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In May 2013, a clear and sunny day, William Scott, a driver for Mullen Trucking 2005 Ltd., was transporting an oversize load on Interstate 5 from Canada to Vancouver, Washington. Scott's truck had a pilot vehicle driven by Tammy Detray. Along the route was the Skagit River Bridge. As they entered and crossed the bridge in the right lane, Detray was distracted, talking to her husband on a handsfree cell phone device. Affixed to the right front of Detray's pickup was a 16-foot 2-inch tall clearance pole. Detray stated she did not strike the bridge with the pole, but this was contradicted by at least one witness who said the clearance pole hit the bridge four or five times. Detray was only 4.12 seconds and approximately 300 feet ahead of Scott. As Scott neared the bridge, he noticed a truck behind him quickly approaching. About a half mile before they entered the bridge, the approaching truck, owned by codefendant Motorways Transport Ltd. and driven by Amandeep Sidhu, was "virtually beside" Scott on his left, confining Scott to the right side of the bridge. Scott's oversize load struck the lower right curvature portion of 11 sway braces. By striking the trusses, Scott caused the north bridge section to collapse into the river. The State sued Mullen Trucking and Motorways Transport for negligence. The trucking companies counterclaimed, claiming the State was also negligent. The trucking companies conceded the State could not be held liable, but they sought to allocate fault to the State under Washington’s comparative fault statute to offset any damage award that may be entered against them. The Washington Supreme Court was asked to decide whether fault may be allocated to the State under the comparative fault statute when the maximum height statute stated "no liability may attach" to the State under these circumstances. The Court determined no fault could be allocated to the State and affirmed. View "Dep't of Transp. v. Mullen Trucking 2005, Ltd." on Justia Law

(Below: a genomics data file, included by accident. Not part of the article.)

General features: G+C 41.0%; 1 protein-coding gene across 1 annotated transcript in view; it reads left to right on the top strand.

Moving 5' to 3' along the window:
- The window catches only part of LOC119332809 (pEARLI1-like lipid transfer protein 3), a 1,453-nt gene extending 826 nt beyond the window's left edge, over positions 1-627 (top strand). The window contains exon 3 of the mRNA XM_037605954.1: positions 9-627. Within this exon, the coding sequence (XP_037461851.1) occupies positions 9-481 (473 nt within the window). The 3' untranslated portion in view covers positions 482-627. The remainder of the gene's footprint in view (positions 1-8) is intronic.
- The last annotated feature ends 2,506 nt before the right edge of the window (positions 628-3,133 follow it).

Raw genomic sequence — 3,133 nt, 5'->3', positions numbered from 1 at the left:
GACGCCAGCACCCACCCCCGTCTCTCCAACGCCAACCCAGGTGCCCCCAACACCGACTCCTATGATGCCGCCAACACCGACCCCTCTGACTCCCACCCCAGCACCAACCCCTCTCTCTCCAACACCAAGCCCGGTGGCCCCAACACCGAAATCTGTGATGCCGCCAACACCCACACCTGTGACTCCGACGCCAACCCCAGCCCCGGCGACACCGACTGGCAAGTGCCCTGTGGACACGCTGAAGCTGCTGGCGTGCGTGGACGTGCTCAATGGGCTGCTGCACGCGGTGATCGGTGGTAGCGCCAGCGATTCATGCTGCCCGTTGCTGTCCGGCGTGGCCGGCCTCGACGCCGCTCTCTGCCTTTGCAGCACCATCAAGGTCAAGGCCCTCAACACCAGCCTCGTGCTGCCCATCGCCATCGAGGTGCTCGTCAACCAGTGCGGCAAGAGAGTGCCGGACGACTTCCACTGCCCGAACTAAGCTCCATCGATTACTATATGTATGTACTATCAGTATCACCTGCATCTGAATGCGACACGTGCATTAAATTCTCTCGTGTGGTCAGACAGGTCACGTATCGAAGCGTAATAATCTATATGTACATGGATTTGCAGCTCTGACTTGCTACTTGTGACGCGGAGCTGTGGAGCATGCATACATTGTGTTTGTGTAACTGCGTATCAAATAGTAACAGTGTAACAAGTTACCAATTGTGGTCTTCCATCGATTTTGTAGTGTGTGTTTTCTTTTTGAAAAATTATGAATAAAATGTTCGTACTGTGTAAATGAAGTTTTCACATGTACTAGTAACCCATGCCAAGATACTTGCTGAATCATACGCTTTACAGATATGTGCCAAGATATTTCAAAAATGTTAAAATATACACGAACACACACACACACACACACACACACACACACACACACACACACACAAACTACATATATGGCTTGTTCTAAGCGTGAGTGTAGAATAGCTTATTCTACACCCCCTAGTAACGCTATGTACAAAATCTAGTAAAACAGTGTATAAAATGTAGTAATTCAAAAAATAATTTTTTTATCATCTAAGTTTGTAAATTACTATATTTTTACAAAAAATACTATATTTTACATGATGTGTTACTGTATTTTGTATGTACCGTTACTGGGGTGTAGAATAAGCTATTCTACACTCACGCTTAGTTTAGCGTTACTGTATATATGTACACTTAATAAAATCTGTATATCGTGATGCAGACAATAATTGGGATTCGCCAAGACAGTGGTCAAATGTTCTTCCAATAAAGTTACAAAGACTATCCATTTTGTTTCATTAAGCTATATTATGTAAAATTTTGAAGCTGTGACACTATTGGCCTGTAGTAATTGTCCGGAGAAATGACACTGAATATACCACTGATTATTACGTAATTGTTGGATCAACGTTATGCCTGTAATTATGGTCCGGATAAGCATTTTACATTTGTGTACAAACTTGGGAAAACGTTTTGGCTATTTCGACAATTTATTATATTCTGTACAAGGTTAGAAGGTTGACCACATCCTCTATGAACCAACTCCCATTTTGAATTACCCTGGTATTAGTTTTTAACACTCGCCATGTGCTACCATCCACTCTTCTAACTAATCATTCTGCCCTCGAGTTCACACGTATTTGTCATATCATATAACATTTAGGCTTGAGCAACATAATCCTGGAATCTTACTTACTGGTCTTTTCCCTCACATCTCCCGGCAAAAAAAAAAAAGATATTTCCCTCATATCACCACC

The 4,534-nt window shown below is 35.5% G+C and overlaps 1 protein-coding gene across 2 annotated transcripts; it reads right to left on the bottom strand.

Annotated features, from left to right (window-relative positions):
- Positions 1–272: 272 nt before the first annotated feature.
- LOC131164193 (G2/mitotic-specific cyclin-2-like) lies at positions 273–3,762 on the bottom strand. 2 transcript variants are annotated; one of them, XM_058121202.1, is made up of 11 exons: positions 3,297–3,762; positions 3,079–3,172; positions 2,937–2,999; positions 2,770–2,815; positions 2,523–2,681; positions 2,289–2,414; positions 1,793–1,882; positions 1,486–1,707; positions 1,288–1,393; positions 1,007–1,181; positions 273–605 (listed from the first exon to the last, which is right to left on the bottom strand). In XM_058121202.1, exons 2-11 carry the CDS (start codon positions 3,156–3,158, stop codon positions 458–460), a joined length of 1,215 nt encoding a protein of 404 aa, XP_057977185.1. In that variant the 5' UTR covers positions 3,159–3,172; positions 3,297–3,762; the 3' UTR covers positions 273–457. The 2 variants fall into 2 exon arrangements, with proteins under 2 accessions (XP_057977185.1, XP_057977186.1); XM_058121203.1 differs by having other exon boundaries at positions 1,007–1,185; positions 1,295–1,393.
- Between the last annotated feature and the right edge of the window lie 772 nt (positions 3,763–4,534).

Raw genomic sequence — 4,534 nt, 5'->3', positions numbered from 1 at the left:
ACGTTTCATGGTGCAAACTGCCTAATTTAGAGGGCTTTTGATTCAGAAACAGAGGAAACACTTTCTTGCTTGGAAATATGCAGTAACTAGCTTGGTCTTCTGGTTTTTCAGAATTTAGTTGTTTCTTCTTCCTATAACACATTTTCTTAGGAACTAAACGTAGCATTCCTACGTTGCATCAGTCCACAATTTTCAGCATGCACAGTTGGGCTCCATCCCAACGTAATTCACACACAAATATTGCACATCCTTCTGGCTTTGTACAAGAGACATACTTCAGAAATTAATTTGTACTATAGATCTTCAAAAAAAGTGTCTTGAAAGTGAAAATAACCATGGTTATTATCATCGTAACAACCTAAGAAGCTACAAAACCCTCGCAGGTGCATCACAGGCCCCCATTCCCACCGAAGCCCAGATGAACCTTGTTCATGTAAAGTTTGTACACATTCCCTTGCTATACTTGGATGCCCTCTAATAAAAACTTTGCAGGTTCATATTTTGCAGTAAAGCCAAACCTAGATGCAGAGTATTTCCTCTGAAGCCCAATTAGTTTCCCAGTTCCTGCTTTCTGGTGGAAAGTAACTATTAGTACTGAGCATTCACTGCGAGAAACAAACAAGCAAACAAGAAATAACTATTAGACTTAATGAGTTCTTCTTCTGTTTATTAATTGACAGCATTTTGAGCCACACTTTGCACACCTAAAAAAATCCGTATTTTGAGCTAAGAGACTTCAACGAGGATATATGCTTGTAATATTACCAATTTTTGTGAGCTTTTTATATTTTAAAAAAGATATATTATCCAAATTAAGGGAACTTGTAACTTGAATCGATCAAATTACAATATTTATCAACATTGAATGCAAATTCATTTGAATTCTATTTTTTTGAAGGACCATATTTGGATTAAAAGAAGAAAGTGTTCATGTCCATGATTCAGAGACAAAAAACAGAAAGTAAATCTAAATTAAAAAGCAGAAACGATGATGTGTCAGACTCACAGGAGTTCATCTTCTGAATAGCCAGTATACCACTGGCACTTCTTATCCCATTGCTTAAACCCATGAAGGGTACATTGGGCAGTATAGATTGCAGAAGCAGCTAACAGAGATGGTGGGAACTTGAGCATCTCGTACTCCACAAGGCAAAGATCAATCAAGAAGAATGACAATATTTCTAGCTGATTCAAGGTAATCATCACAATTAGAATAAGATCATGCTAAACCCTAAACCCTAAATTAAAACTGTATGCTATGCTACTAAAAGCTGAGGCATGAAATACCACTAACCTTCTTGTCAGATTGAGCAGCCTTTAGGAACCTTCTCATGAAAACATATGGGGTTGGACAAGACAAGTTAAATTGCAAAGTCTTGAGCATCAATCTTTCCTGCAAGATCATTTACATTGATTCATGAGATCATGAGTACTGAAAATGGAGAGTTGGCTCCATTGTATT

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In 2016, the Freedom Foundation sent Public Records Act (PRA) requests to several state agencies seeking disclosure of records for union-represented employees, including their full names, associated birth dates, and agency work email addresses. The agencies determined that all of the requested records were disclosable and, absent a court order, they intended to release the requested records. Several unions moved courts for preliminary and permanent injunctions to prevent disclosure of the requested records. While a temporary injunction was granted as to most of the requested records, ultimately a permanent injunction was rejected. This case presented for the Washington Supreme Court's review the issue of whether state employees had a protected privacy interest against disclosure of public records containing their birth dates associated with their names. The Supreme Court concluded the PRA did not exempt these records from disclosure, nor did the Washington Constitution, given that names and birth dates were widely available in the public domain. View "Wash. Pub. Emps. Ass'n v. Wash. State Ctr. for Childhood Deafness & Hearing Loss" on Justia Law

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Michael Weaver, a former City of Everett firefighter, contracted melanoma. He filed a temporary disability claim, which the Washington Department of Labor & Industries (Department) denied, finding the melanoma was not work related. The melanoma spread to Weaver's brain, for which he filed a permanent disability claim. The Department denied it as precluded by the denial of the temporary disability claim. The issue his case presented for the Washington Supreme Court's review centered on whether the doctrines of collateral estoppel and res judicata properly precluded Weaver's permanent disability claim. The Court found collateral estoppel did not apply because the doctrine would work an injustice in this situation, given that Weaver did not have sufficient incentive to fully and vigorously litigate the temporary disability claim in light of the disparity of relief between the two claims. Likewise, the Court held that res judicata did not apply because the two claims did not share identical subject matter, given that the permanent disability claim did not exist at the time of the temporary disability claim. View "Weaver v. City of Everett" on Justia Law